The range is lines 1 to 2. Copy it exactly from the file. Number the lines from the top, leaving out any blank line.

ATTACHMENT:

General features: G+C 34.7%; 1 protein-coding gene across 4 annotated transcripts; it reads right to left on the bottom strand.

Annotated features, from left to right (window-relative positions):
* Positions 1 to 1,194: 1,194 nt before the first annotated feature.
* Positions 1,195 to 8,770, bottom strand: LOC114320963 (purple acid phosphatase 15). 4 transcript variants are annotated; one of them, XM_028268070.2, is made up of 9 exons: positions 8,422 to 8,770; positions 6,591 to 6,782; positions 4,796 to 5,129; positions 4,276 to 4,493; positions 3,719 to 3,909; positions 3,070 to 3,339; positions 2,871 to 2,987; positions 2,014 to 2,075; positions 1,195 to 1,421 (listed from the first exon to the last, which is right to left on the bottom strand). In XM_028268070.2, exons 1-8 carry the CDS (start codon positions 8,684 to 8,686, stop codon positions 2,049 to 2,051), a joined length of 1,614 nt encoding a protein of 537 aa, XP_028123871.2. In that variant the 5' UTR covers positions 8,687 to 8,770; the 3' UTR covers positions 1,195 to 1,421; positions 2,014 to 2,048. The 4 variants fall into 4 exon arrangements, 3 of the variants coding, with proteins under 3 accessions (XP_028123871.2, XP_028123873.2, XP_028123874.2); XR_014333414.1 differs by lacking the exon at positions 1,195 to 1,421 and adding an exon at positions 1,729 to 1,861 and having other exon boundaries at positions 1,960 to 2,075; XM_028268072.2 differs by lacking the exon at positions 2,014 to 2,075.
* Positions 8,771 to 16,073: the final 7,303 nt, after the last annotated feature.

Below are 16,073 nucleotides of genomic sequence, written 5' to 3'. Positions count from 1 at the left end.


General features: G+C 34.7%; 1 protein-coding gene across 4 annotated transcripts; it reads right to left on the bottom strand.

Annotated features, from left to right (window-relative positions):